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THIS GUIDE CONTAINS:

A Study Guide from


Three lesson plans
Each lesson will take one to two class sessions
Strategies and considerations for teaching
Chicago Humanities Festival
William Faulkners As I Lay Dying
2010 CLASSICS IN CONTEXT
TARGET AGE:
9 - 12 grade by BILL YARROW
DISCIPLINE:
ENGLISH/LANGUAGE ARTS

William Faulkners As I Lay Dying


The program on As I Lay Dying took place at the Alice
Kaplan Institute for the Humanities at Northwestern
University. Professor Julia Stern led the conversation.

Professor Bill Yarrow from Joliet Junior College moder-


ated the curriculum session and produced the following
study guide and lesson plans.

Chicago Humanities Festival


500 North Dearborn Street, suite 825
Chicago, IL, 60654
phone 312.661.1028
fax 312.661.1018
www.chicagohumanities.org
education@chfestival.org
(what characters do or dont do). To reveal a charac-
9. The teacher should supervise cast selection to make
Its better to build a tight ters thoughts in a play, artificial conventions such
sure that as many different students as possible are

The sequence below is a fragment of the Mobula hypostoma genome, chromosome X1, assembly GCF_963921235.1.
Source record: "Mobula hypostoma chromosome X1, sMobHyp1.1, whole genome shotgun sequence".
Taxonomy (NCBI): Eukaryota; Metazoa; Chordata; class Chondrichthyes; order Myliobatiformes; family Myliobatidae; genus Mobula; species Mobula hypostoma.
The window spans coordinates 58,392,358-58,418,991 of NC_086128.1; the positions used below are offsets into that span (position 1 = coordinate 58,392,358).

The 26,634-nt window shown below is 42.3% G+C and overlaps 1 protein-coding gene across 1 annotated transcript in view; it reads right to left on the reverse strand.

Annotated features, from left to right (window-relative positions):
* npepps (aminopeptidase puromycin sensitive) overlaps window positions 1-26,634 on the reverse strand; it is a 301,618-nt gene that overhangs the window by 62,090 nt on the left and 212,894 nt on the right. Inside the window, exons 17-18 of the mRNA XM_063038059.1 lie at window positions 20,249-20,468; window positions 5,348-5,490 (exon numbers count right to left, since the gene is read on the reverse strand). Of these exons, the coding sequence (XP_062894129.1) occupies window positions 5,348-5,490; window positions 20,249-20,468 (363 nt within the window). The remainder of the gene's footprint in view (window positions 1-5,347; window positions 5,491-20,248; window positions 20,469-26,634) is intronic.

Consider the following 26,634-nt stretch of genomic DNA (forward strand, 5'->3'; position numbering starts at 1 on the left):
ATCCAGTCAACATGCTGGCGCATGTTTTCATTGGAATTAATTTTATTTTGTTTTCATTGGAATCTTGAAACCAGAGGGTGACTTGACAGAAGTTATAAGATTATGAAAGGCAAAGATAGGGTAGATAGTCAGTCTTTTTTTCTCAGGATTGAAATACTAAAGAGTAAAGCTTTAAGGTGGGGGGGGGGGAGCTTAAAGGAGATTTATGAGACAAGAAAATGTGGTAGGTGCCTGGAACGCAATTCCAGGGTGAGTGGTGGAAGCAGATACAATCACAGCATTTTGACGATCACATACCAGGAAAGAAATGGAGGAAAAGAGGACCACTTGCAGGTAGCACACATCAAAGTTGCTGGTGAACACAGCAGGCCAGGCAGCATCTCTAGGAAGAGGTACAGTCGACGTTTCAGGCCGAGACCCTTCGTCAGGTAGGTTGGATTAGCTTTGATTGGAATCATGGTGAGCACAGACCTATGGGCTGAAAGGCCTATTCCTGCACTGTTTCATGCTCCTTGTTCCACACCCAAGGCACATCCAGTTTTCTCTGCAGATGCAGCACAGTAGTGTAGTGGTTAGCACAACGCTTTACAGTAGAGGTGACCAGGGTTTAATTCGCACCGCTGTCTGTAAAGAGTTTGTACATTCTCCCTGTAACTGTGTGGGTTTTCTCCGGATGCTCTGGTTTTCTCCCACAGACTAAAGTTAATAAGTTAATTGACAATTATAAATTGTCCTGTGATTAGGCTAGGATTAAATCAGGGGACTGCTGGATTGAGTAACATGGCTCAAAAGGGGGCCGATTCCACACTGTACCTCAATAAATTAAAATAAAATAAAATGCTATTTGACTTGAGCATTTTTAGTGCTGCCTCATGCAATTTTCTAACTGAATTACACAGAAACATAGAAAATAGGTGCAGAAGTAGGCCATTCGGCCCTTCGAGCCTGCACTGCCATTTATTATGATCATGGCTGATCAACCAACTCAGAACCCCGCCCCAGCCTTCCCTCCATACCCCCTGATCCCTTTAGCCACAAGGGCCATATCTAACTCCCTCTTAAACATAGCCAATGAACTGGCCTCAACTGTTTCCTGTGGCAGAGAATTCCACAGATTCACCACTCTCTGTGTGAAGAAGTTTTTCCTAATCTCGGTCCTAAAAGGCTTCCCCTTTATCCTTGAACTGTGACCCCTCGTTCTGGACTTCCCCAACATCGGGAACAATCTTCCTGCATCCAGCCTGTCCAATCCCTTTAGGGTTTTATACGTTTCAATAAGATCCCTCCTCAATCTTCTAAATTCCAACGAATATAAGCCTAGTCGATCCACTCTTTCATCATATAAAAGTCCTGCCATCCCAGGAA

as voicing a soliloquy or uttering an aside needed to
chicken coop than a shod- be established. involved in playing parts.
dy courthouse 10. A short amount of time should be devoted to a
2. This assignment calls on the creative abilities of
students. rehearsal or run through.

3. Completing this assignment will allow students 11. The scene should be acted out in front of the class
to see William Faulkners accomplishment in his and should then be followed by a reading (by a student
novel As I Lay Dying. or students) of that section of the novel on which the
LESSON PLAN #1: The Richness of scene is based.
Faulkner: Novel vs. Play: 4. Each student should pick a brief scene from the
novel (more than one student can choose the same 12. As students watch and listen, they should compare
Age and Discipline: This lesson is most suitable the acted play vs. the spoken excerpt from the novel.
for high school English/Language Arts classes. scene). Students might choose the scene in which
Dewey Dell goes to the pharmacy or the scene in The notes they take should provide the basis for the
Goals: class discussion which follows.
To teach students close reading of a literary text which Darl is taken away to the asylum or the cross-